Stewart, M., P. Lau, G. Banks, R.S. Bains, E. Castroflorio, P.L. Oliver, C.L. Dixon, M.C. Kruer, D.M. Kullmann, A. Acevedo-Arozena, S.E. Wells, S. Corrochano, and P.M. Nolan. (2019). Loss of disrupts synaptic AMPA receptor function, and results in neurodevelopmental, motor, cognitive and electrographical abnormalities. Dis Model Mech 12:.

Su, D. and H. Asard. (2006). Three mammalian cytochromes b561 are ascorbate-dependent ferrireductases. FEBS J. 273: 3722-3734.

Su, D., J.M. May, M.J. Koury, and H. Asard. (2006). Human erythrocyte membranes contain a cytochrome b561 that may be involved in extracellular ascorbate recycling. J. Biol. Chem. 281: 39852-39859.

Verelst, W. and H. Asard. (2003). A phylogenetic study of cytochrome b561 proteins. Genome Biology 4: R38.

Zhang, D.L., D. Su, A. Bérczi, A. Vargas, and H. Asard. (2006). An ascorbate-reducible cytochrome b561 is localized in macrophage lysosomes. Biochim. Biophys. Acta. 1760: 1903-1913.


TC#NameOrganismal TypeExample

Cytochrome b561 with an N-terminal cellobiose dehydrogenase (CDH)-like domain and a C-terminal cytb561 - FRRS1-like domain, both containing heme binding sites (Bérczi and Zimányi 2014).

Animals (and plants)

Cytb561 of Bos taurus (P10897)

5.B.2.1.2Tumor suppressor (Tsp10 pending protein)Animals (and plants)Tsp10 of Mus musculus (NP_062694)

Duodenyl cytochrome b ferrireductase, Dcytb. Duodenyl L-Ascorbate (in):Fe3+ iron chelate (out) oxidoreduclase. Present in duodenal enterocyte brush boarder membranes (isoform 1); reduces dietary Fe3+ to Fe2+ to facilitate its transport into the mucosal cell. Binds two hemes non-covalently. Induced by iron deficiency. Also expressed in erythrocytes and respiratory epithelia (Lane and Lawen, 2009).  

Animals (and plants)

Duodenyl cytochrome b reductase of Homo sapiens (Q53TN4)


Secretory vesicle-specific (chromafin granule) cytochrome b561 (isoform 2)


Cytochrome b561 of Homo sapiens (P49447)


The Lysosomal ascorbate:ferric chelate oxidoreductase, Cytochrome b561 (isoform 3).


Lysosomal cytochrome b561 of Homo sapiens (Q6P1H1)


Ascorbate-specific transmembrane electron transporter 1 (Cytochrome b561-1; Zmb561)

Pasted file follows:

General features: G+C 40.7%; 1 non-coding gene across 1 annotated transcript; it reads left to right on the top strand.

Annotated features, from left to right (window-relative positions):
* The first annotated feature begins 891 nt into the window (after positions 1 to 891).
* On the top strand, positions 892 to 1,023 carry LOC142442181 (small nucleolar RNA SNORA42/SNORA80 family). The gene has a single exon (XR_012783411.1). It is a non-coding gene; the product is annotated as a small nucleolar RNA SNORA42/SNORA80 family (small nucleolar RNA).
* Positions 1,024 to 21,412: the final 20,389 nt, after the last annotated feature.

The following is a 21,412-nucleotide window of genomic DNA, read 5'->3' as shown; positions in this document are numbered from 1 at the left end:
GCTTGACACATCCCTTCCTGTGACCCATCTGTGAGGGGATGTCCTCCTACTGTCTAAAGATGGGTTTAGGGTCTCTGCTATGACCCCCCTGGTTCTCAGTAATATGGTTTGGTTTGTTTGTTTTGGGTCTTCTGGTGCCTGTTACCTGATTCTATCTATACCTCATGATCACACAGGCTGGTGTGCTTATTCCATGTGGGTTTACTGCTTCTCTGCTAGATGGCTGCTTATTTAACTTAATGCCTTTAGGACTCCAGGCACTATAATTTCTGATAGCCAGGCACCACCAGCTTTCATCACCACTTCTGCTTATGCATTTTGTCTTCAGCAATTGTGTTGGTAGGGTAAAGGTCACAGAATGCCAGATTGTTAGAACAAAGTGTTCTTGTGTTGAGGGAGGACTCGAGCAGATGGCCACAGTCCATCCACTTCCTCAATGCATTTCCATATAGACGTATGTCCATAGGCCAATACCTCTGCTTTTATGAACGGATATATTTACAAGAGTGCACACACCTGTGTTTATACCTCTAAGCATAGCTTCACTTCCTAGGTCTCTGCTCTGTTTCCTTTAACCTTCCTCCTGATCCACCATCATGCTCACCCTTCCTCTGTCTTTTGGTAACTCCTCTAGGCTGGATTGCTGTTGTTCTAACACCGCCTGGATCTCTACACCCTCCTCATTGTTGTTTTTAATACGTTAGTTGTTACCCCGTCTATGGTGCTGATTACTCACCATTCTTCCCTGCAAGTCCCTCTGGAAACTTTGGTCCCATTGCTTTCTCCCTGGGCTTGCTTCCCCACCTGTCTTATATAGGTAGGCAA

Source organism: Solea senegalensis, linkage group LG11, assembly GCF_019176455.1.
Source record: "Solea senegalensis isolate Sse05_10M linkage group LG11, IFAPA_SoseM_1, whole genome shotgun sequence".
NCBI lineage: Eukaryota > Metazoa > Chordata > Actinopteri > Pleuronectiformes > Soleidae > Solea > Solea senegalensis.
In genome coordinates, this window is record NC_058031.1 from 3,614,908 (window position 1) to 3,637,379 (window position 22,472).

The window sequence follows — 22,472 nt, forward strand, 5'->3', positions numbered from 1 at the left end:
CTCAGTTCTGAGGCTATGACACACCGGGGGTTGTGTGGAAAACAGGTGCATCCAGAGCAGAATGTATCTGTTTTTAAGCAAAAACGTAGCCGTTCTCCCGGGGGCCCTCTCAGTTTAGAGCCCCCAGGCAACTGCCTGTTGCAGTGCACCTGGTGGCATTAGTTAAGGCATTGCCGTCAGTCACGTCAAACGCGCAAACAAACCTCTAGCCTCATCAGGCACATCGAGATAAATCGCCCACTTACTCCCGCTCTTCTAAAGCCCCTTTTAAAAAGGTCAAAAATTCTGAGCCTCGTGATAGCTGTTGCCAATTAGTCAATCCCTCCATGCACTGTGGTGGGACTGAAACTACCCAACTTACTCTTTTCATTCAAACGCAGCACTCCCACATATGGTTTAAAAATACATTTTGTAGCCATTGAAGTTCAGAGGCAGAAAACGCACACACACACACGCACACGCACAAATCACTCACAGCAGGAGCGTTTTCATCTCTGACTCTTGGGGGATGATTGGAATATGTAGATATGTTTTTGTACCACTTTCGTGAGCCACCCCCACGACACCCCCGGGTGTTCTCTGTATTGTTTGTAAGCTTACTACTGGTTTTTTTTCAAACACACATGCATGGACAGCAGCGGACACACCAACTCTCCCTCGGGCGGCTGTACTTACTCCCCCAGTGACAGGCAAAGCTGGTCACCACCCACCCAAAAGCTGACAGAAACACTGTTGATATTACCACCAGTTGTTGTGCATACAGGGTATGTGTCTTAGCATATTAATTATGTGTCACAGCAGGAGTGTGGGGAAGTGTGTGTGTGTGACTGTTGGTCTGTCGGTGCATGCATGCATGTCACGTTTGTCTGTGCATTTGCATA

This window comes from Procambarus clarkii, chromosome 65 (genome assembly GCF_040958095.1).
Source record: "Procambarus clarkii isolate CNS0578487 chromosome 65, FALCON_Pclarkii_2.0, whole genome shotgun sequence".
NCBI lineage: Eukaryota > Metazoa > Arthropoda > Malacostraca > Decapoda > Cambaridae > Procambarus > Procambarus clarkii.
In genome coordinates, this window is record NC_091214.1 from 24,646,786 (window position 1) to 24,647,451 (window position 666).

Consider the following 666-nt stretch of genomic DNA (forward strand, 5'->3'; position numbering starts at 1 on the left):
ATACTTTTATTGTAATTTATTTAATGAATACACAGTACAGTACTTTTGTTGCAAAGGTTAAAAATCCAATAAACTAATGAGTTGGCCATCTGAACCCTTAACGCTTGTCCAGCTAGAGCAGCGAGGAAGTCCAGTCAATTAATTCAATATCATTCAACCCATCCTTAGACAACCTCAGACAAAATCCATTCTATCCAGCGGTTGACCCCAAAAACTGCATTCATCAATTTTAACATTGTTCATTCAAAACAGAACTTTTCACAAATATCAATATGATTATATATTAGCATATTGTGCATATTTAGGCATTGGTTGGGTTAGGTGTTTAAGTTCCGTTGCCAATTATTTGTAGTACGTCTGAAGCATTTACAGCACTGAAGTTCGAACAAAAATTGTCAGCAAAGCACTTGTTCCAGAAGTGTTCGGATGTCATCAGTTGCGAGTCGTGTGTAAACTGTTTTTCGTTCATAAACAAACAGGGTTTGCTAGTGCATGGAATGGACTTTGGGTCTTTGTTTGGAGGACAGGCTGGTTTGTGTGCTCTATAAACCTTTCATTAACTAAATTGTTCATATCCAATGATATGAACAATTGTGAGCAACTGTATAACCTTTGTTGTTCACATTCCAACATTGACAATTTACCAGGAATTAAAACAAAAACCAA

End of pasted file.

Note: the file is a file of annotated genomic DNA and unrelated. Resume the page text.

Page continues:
PlantsZCYB of Zea mays

Cytochrome b561 ferric reductase (Glanfield et al. 2010).

Parasitic blood flukes

Cyt b561 of Schistosoma japonicum


TC#NameOrganismal TypeExample

Ferric chelate reductase


Ferric chelate reductase of Medicago truncatula


Cytochrome b561 ferric reductase with N-terminal DOMON-related domain (for heme or sugar binding).


Ferric reductase of Arabidopsis thaliana


Ferric-chelate reductase 1. Involved in neurotransmitter synthesis and dietary iron uptake. (Picco et al. 2014).


Ferric-chelate reductase 1 homologue of Drosophila melanogaster


Ferric chelate reductase homologue (N-terminus; 5 TMSs; TC# 5.B.2; may reduce Cu2+ to Cu+) fused to a Ctr copper transporter (C-terminus; 3 TMSs; Ctr family, TC# 1.A.56).


Ctr fusion protein of Galdieria sulphuraria


Uncharacterized protein of 535 aas and 5 C-terminal TMSs with an N-terminal DOMON domain and a C-terminal cytochrome b561 domain.

UP of Chlamydomonas reinhardtii


DOMON domain-containing protein FRRS1L precursor of 293 aas and 2 TMSs, one N-terminal and one central. Loss of Frrs1l disrupts synaptic AMPA receptor function, and results in neurodevelopmental, motor, cognitive and electrographical abnormalities (Stewart et al. 2019).

FRRS1L of Mus musculus


TC#NameOrganismal TypeExample

Uncharacterized protein of 403 aas and 6 TMSs in a 1 (N-termina) plus 5 TMS arrangement.

UP of Setosphaeria turcica (Northern leaf blight fungus) (Exserohilum turcicum)


Uncharacterized protein with an N-terminal TMS followed by a heme binding cytochrome domain of fungal cellubiose dehydrogenases and a C-terminal Cytochrome b-561 / ferric reductase 5 TMS transmembrane domain of 453 aas.

UP of Hypocrea virens (Gliocladium virens) (Trichoderma virens)


Uncharacterized putative cellobiose dehydrogenase of 476 aas and 6 (1 + 5) TMSs. These 5 TMSs may be homologous to those of the CBP family (9.B.306), but homology has not been established.

UP of Ophiocordyceps sinensis


Uncharacterized protein of 563 aas and 6 TMSs in a 1 + 300 residues, largely hydrophilic + 5 TMSs. This protein is homologous to the proteins in the family with TC# 9.B.57.1.1 showing extensive sequence similarity.  The latter protein is the Mtp1 protein, essential for conidiation and conidial germination, of 520 aas and 12 TMSs (Lu et al. 2008). It has an N-terminal Cytb561 domain and a Ytp1 C-terminal domain.

UP of Neurospora crassa


Uncharacterized protein of 272 aas and 6 TMSs

UP of Glycine soja